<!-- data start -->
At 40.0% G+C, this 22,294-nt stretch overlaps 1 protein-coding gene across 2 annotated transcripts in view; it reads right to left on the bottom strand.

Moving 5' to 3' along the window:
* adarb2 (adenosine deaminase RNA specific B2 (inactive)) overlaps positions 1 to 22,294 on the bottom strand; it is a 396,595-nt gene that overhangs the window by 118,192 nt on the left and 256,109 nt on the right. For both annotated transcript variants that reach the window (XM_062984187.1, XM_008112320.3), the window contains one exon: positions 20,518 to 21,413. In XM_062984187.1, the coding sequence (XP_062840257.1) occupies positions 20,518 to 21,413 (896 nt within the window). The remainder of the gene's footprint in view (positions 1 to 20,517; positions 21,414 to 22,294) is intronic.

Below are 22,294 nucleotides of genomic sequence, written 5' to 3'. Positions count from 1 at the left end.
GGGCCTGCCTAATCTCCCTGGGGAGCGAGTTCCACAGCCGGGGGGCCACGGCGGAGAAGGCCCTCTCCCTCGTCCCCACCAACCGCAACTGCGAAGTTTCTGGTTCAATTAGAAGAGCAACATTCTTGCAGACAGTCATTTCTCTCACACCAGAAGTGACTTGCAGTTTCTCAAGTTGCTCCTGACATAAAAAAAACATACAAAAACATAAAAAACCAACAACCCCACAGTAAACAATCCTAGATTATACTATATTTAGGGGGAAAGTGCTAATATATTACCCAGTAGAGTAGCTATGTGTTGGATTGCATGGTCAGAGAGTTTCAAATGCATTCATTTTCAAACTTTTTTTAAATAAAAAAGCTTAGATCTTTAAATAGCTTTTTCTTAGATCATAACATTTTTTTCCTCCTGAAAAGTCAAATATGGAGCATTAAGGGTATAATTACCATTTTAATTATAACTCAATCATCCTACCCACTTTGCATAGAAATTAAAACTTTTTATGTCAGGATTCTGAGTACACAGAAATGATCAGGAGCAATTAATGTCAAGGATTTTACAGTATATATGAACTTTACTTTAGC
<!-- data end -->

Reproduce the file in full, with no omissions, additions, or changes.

At 40.0% G+C, this 22,294-nt stretch overlaps 1 protein-coding gene across 2 annotated transcripts in view; it reads right to left on the bottom strand.

Moving 5' to 3' along the window:
* adarb2 (adenosine deaminase RNA specific B2 (inactive)) overlaps positions 1 to 22,294 on the bottom strand; it is a 396,595-nt gene that overhangs the window by 118,192 nt on the left and 256,109 nt on the right. For both annotated transcript variants that reach the window (XM_062984187.1, XM_008112320.3), the window contains one exon: positions 20,518 to 21,413. In XM_062984187.1, the coding sequence (XP_062840257.1) occupies positions 20,518 to 21,413 (896 nt within the window). The remainder of the gene's footprint in view (positions 1 to 20,517; positions 21,414 to 22,294) is intronic.

Below are 22,294 nucleotides of genomic sequence, written 5' to 3'. Positions count from 1 at the left end.
GGGCCTGCCTAATCTCCCTGGGGAGCGAGTTCCACAGCCGGGGGGCCACGGCGGAGAAGGCCCTCTCCCTCGTCCCCACCAACCGCAACTGCGAAGTTTCTGGTTCAATTAGAAGAGCAACATTCTTGCAGACAGTCATTTCTCTCACACCAGAAGTGACTTGCAGTTTCTCAAGTTGCTCCTGACATAAAAAAAACATACAAAAACATAAAAAACCAACAACCCCACAGTAAACAATCCTAGATTATACTATATTTAGGGGGAAAGTGCTAATATATTACCCAGTAGAGTAGCTATGTGTTGGATTGCATGGTCAGAGAGTTTCAAATGCATTCATTTTCAAACTTTTTTTAAATAAAAAAGCTTAGATCTTTAAATAGCTTTTTCTTAGATCATAACATTTTTTTCCTCCTGAAAAGTCAAATATGGAGCATTAAGGGTATAATTACCATTTTAATTATAACTCAATCATCCTACCCACTTTGCATAGAAATTAAAACTTTTTATGTCAGGATTCTGAGTACACAGAAATGATCAGGAGCAATTAATGTCAAGGATTTTACAGTATATATGAACTTTACTTTAGC